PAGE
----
1.Global Semiconductor Sales Plunge After Stocks Make New High.
Did Someone Turn Off the Spigot? Global Semiconductor Sales Plunge Most Since the Financial Crisis
According to chip makers, the plunge isn’t over yet. Now hoping it won’t turn into the mess as in 2001 when the last tech bubble became the dotcom bust.
Global semiconductor sales dropped 15.5% in the first quarter, from the fourth quarter last year, to $96.8 billion, the World Semiconductor Trade Statistics (WSTS) organization reported Monday afternoon. The three-month moving average in March has now plunged 25% from the three-month moving average at the peak last October, the deepest plunge since the Financial Crisis:
Demand was down across all regional markets: The global 15.5% drop in sales from Q4 2018 to Q1 2019 split up regionally this way – and the problem isn’t just China:
- Americas: -29.2%
- China: -14.5%
- Japan: -13.8%
- Asia Pacific/All Other: -10.4%
- Europe: -3.1%
2.Semi Sales Fall But Vanguard Technology ETF Sees Largest Weekly Inflow on Record.
From Dave Lutz at Jones Trading
The first trading day of May has a bullish history over the past 21-years. DJIA, S&P 500 and NASDAQ have all averaged 0.5% or better on the day up twice as often as down (or better). S&P 500 and NASDAQ have the best record, up 16 times or 76.2% of the time since 1998 (AlmanacTrader) – Technology ETFs inflows a weekly record +$1.3B (total US equities +$6B via EPFR)
3.Rate Cut Bets on the Rise
Posted by lplresearch
Markets have frequently underestimated Federal Reserve (Fed) actions over the last few years, but lately the skepticism has been striking.
Fed fund futures traders are increasingly betting on a rate cut, even as data show an economic rebound could be in progress. As shown in the LPL Chart of the Day, fed fund futures are pricing in a 40% chance of one rate cut and a 20% chance of two rate cuts before the end of 2019.
4.Buybacks ETF Breaks Out to New Highs….$3.5 Trillion in New Purchases Since 2010
Ned Davis Research
5. Apple announces $75 billion stock buyback
History of Apple Buybacks.
6.More on the U.S. Dollar.
Here are 5 reasons for the U.S. dollar’s upside breakout to a nearly 2-year high
By Aaron Hankin
Published: May 1, 2019 7:17 a.m. ET
Traders continue to bet big on the dollar, and for now it’s working
If you haven’t noticed, the U.S. dollar is on a tear.
The greenback, as measured by the ICE U.S. Dollar Index DXY, -0.15% a weighted gauge of the unit’s value against six major currencies, hit a near 2-year high on Friday, and the currency is higher versus all but two of its nine biggest rivals on the year, according to FactSet data.
In Wednesday trade, the index was at 97.357, marginally lower on the day.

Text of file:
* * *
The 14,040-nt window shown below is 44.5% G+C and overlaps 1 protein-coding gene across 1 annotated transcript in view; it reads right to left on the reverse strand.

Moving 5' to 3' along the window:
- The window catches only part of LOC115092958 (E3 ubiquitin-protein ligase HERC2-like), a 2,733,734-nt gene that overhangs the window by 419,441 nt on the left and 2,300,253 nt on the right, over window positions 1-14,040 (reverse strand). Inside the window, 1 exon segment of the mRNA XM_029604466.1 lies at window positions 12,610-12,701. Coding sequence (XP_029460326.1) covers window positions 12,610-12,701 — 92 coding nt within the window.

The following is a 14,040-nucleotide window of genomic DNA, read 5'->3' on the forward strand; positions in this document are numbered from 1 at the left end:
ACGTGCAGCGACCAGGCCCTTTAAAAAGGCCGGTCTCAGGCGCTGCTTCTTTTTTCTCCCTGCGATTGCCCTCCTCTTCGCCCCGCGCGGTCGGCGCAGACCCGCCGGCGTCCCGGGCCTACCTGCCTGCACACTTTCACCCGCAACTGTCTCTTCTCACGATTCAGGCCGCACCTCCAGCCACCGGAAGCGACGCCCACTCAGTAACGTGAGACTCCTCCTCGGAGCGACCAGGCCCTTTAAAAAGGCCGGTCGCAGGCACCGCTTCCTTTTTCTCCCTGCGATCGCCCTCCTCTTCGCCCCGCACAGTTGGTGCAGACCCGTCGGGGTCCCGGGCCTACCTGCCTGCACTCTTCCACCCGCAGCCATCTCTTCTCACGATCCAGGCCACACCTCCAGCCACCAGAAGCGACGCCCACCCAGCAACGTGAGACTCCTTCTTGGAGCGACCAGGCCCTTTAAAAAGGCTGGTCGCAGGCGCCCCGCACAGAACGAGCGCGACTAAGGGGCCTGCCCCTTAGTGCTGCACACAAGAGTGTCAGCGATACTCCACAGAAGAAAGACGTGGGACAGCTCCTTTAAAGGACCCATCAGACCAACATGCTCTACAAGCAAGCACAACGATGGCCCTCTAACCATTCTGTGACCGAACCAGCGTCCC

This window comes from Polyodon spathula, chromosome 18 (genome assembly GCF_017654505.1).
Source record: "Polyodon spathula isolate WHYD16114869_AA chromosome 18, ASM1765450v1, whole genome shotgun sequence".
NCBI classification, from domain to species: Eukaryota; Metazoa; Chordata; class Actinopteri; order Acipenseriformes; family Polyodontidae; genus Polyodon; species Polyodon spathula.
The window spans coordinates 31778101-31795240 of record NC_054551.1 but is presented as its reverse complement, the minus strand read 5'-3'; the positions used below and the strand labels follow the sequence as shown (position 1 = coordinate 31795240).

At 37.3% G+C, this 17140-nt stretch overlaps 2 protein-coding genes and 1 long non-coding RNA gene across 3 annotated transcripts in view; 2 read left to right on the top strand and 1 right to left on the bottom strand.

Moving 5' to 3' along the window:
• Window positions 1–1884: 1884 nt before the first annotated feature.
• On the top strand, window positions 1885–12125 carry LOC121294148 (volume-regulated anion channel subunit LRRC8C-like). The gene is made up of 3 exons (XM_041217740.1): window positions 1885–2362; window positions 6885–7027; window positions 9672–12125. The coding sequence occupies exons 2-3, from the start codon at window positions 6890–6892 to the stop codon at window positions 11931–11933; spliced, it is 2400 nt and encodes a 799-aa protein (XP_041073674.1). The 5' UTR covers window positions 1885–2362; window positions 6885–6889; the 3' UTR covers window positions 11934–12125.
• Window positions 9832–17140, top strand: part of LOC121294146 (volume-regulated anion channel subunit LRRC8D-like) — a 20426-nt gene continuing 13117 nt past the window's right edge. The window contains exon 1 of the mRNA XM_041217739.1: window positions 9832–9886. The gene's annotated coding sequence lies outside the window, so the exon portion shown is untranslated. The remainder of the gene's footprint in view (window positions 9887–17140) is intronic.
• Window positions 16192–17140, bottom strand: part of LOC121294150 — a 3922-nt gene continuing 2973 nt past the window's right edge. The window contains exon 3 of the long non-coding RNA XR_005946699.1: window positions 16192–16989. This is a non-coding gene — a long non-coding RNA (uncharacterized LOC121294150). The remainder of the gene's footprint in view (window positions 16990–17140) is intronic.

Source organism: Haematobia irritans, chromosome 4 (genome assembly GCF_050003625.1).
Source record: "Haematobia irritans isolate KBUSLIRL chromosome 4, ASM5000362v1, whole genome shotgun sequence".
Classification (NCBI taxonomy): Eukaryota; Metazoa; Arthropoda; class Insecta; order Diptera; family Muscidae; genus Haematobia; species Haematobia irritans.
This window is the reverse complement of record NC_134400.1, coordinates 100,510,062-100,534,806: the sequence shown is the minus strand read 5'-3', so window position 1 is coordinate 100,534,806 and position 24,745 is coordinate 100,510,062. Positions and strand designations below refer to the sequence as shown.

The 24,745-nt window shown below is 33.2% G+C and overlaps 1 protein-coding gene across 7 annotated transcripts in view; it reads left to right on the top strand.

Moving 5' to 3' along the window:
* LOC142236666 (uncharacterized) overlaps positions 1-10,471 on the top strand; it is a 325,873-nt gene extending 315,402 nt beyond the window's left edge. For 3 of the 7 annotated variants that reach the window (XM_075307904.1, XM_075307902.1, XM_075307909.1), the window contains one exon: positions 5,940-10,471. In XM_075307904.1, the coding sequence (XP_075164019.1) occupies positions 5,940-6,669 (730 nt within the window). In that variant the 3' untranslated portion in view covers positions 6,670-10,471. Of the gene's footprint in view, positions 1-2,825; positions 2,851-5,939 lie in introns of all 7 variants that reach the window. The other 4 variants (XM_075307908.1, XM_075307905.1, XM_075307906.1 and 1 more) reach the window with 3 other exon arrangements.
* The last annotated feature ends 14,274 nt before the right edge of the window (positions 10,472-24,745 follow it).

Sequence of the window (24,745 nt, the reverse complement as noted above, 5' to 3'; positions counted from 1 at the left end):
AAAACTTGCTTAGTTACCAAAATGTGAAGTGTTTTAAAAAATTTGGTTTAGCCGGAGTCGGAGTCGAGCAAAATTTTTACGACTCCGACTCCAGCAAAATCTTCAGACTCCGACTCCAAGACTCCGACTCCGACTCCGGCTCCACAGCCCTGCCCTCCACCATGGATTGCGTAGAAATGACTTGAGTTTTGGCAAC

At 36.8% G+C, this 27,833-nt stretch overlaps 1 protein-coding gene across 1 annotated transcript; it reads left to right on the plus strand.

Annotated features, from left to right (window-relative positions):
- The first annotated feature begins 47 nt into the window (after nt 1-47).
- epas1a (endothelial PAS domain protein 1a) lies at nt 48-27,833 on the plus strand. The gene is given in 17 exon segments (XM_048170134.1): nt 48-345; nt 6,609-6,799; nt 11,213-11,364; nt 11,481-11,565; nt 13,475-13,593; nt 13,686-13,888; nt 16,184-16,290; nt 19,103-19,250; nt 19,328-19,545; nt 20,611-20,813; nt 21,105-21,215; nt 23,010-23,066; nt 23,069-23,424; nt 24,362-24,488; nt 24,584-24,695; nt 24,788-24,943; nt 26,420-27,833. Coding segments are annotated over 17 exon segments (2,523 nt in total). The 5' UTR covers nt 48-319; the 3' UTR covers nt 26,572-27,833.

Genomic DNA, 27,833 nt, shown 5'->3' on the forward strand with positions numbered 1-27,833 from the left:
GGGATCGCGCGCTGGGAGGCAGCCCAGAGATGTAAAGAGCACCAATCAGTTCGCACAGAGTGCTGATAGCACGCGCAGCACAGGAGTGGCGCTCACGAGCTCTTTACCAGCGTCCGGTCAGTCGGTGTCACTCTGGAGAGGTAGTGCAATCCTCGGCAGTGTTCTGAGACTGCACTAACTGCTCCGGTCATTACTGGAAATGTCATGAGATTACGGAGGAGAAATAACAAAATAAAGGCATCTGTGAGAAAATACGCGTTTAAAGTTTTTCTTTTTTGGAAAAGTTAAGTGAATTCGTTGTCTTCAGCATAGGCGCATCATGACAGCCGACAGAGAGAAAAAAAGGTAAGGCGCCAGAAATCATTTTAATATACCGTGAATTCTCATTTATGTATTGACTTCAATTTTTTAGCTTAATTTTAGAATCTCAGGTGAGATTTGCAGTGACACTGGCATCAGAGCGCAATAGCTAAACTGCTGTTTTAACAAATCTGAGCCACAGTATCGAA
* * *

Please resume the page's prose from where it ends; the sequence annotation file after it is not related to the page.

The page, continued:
TimeU.S. Dollar Index (DXY)Jul 17Oct 17Jan 18Apr 18Jul 18Oct 18Jan 19Apr 19
Although the greenback has given back a little ground since Friday’s high, it remains on track to book its third consecutive winning month. But, what’s exactly behind the strength in the buck? Here are some key takeaways:
Europe is faltering
The euro, EURUSD, +0.2051% the buck’s biggest rival, hit a 23-month low on Friday, dogged by geopolitical concerns. Italy avoided a credit downgrade by S&P Global Ratings on Friday, but worries about the fiscal outlook for the eurozone’s third largest economy have weighed on the currency, which remains on track to book its fourth successive monthly loss, the longest such streak in more than four years.
Furthermore, data out of the bloc continues to falter with recent industrial production and purchases manufacturing index figures missing to the downside. This followed a slew of benign inflation and tepid growth figures. Data on Monday showed the eurozone economy regained some lost momentum in the first quarter, with gross domestic product across the 19-nation region expanding at a 1.5% annual rate after a 0.9% expansion in the final quarter of 2018. That still leaves the pace of growth well behind the 3.2% rate seen in the U.S. over the first three months of this year.
Euro monthly returns July 2014-present
Weak data overall and political jitters saw the European Central Bank surprise markets on April 10 when it launched a new round of targeted longer-term refinancing operations, or TLTROs. The operation was first introduced in 2012 to abate fears of a full-blown debt crisis.
Moreover, the Brexit wreck has spilled over to Europe, with negotiations looking likely to extend through the European Parliament election set for late May.
Global accommodative policy
The ECB was one of a number of central banks to pivot toward accommodation as fears of slowing global growth and weak inflation readings came to the fore. And even as the Fed abandoned its tightening bias in late 2018, it wasn’t enough to keep up with its global counterparts that hit the panic button, pushing interest rates to multimonth, and for some multiyear lows.